[I intend to write about this ‘brief history’ in sections, mostly as I finish reading each of the four parts. So far, I have read Part 1.]
2 July 2017
Part 1 – The Cognitive Revolution
This is sobering. It’s supposed to be – Harari has set himself the task of demonstrating not only that the position of Homo Sapiens at the top of the tree came about as the result of an inexplicable cognitive change some tens of thousands of years ago, but that along the way we became ‘the deadliest species in the annals of biology.’ ‘Long before the Industrial Revolution, [we] held the record… for driving the most plant and animal species to extinction.’ He shows how, once ‘Sapiens’ moved beyond the Eurasian continent over 45,000 years ago, terrible things happened to every eco-system this clever, well-organised species encountered. Australia? All but one of the large species was extinct within a few millennia of our arrival; the twenty-odd other species, which had survived in some form for millions of years, no longer existed. Something similar, according to the archaeological record, happened everywhere else. We arrive, we need to eat, and have the brains to kill even the biggest of the other animals.
These dark thoughts come at the end of Part 1. In the pages leading up to it, in four chapters, Harari makes it his business to undermine any belief we might have in the intrinsic superiority of our species. We learn that before the cognitive shift, the five or six species of Homo that were around at the time had to take their places well down the food-chain. The simple tools used by the first humans were probably used to break the bones of carcases that had already been largely picked clean by predators and stronger scavengers than our ancestors. Sure, over the course of two million years or so, developments took place. Brains got bigger, and a species like the Neanderthals, starting about 200,000 years ago (I think), could do pretty well for itself. But – and Harari makes a big thing of this at one point – no species of Homo had the mental wherewithal to think beyond the concrete and, therefore, to plan and combine into large communities. When the Sapiens branch of the species found itself able to think things through far better than non-Sapiens communities… well, it can’t be proved how we took over, but it wasn’t long before the other five branches of Homo were gone. All of them. Harari isn’t saying for certain that we killed them all off – there even seems to be evidence in some parts of the world that there was a little interbreeding – but nobody seems to have lasted very long when we were in the neighbourhood.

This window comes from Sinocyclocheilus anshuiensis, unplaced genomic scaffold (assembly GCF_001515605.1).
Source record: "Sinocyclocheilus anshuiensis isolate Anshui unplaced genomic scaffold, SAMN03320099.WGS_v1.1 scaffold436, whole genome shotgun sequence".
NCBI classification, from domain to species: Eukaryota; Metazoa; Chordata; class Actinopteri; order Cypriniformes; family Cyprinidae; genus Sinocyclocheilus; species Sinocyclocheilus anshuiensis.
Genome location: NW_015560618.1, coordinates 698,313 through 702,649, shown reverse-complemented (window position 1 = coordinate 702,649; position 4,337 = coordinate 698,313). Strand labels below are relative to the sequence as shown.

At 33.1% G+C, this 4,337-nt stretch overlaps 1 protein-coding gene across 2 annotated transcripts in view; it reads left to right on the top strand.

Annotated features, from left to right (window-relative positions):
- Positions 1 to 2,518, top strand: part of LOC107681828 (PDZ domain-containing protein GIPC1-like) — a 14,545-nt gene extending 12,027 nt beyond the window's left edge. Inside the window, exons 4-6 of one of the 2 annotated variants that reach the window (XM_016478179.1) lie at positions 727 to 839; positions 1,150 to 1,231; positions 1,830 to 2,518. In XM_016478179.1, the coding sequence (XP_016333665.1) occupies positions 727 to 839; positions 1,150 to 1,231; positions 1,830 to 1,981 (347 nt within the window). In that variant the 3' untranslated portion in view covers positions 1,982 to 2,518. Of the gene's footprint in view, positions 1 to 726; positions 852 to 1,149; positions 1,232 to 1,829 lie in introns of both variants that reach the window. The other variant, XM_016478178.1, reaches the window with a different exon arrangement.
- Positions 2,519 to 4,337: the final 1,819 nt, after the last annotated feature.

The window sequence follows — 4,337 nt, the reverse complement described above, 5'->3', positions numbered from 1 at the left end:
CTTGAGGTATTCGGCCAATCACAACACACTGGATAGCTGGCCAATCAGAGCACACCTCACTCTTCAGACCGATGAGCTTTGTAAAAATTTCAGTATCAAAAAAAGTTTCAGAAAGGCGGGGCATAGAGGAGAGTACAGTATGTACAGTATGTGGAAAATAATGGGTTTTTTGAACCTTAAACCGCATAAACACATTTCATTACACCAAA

The gruesome implications of the mass extinctions both of animal and human species are amongst the main selling-points of this book. Here is someone writing in easily digestible language about how we didn’t get to where we are now by being Mr Nice Guy. We can’t help reaching the conclusion Harari wants us to reach: we are Homo red in tooth and claw. It doesn’t mean that he particularly blames us. In fact, he keeps to a slyly neutral tone, for instance by examining other explanations for mass extinctions that coincided with Sapiens’s appearance. We understand fairly quickly that he only does this in order to discount all other theories. The only sensible conclusion is that these mass extinctions (and other irreversible ecological changes like the clearance of ancient forests) were a direct, step-by-step outcome of the sudden, inexplicable phenomenon he calls the cognitive revolution. We were suddenly able to do stuff that none of the other species were able to do and, if the fight for survival was suddenly skewed in our favour and other species couldn’t keep up, was that our fault?
As I mentioned, this takes place over four chapters. There’s a clue to Harari’s satirical tone in the title of Chapter 1, An Animal of No Significance. This is where we find out about our lowly place amongst the other scavengers doing their best to survive. But, only a few pages in, he’s moving on to territory he knows will be even more controversial for most readers. The swift rise of Sapiens brought about by the cognitive shift led to migrations that took us, as early as 45,000 years ago, as far as Australia. Only the Americas were protected from us by huge oceans – until climate changes enabled Sapiens to reach northern Canada 16,000 years ago, and all the way to the southern tip of South America four thousand years later. That’s a lot of distance covered in a couple of hundred generations.